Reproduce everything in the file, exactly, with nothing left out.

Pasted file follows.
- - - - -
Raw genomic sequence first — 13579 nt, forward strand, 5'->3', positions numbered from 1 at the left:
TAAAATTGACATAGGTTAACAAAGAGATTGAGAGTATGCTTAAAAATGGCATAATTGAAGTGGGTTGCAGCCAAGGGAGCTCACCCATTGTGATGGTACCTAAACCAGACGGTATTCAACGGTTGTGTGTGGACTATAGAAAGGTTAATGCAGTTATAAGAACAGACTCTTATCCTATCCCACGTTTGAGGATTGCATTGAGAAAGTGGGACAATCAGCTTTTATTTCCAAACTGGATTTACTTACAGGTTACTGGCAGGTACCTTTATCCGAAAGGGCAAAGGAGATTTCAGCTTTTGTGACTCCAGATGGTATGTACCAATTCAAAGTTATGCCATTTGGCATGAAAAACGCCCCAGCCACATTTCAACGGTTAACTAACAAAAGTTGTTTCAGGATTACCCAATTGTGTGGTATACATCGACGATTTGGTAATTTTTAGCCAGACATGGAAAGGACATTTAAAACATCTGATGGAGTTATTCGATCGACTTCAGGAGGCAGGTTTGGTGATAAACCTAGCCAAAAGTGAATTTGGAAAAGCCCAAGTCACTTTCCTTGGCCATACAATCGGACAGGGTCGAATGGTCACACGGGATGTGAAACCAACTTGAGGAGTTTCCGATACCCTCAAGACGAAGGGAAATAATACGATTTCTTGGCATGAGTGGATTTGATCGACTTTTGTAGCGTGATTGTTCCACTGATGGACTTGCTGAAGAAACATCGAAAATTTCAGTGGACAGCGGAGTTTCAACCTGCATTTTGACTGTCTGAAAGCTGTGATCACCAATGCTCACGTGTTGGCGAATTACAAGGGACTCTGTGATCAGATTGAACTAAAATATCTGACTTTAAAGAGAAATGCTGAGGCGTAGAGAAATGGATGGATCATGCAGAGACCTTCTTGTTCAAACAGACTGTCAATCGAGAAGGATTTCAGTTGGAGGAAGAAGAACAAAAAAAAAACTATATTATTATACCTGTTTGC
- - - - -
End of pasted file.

Raw genomic sequence first — 13579 nt, forward strand, 5'->3', positions numbered from 1 at the left:
TAAAATTGACATAGGTTAACAAAGAGATTGAGAGTATGCTTAAAAATGGCATAATTGAAGTGGGTTGCAGCCAAGGGAGCTCACCCATTGTGATGGTACCTAAACCAGACGGTATTCAACGGTTGTGTGTGGACTATAGAAAGGTTAATGCAGTTATAAGAACAGACTCTTATCCTATCCCACGTTTGAGGATTGCATTGAGAAAGTGGGACAATCAGCTTTTATTTCCAAACTGGATTTACTTACAGGTTACTGGCAGGTACCTTTATCCGAAAGGGCAAAGGAGATTTCAGCTTTTGTGACTCCAGATGGTATGTACCAATTCAAAGTTATGCCATTTGGCATGAAAAACGCCCCAGCCACATTTCAACGGTTAACTAACAAAAGTTGTTTCAGGATTACCCAATTGTGTGGTATACATCGACGATTTGGTAATTTTTAGCCAGACATGGAAAGGACATTTAAAACATCTGATGGAGTTATTCGATCGACTTCAGGAGGCAGGTTTGGTGATAAACCTAGCCAAAAGTGAATTTGGAAAAGCCCAAGTCACTTTCCTTGGCCATACAATCGGACAGGGTCGAATGGTCACACGGGATGTGAAACCAACTTGAGGAGTTTCCGATACCCTCAAGACGAAGGGAAATAATACGATTTCTTGGCATGAGTGGATTTGATCGACTTTTGTAGCGTGATTGTTCCACTGATGGACTTGCTGAAGAAACATCGAAAATTTCAGTGGACAGCGGAGTTTCAACCTGCATTTTGACTGTCTGAAAGCTGTGATCACCAATGCTCACGTGTTGGCGAATTACAAGGGACTCTGTGATCAGATTGAACTAAAATATCTGACTTTAAAGAGAAATGCTGAGGCGTAGAGAAATGGATGGATCATGCAGAGACCTTCTTGTTCAAACAGACTGTCAATCGAGAAGGATTTCAGTTGGAGGAAGAAGAACAAAAAAAAAACTATATTATTATACCTGTTTGC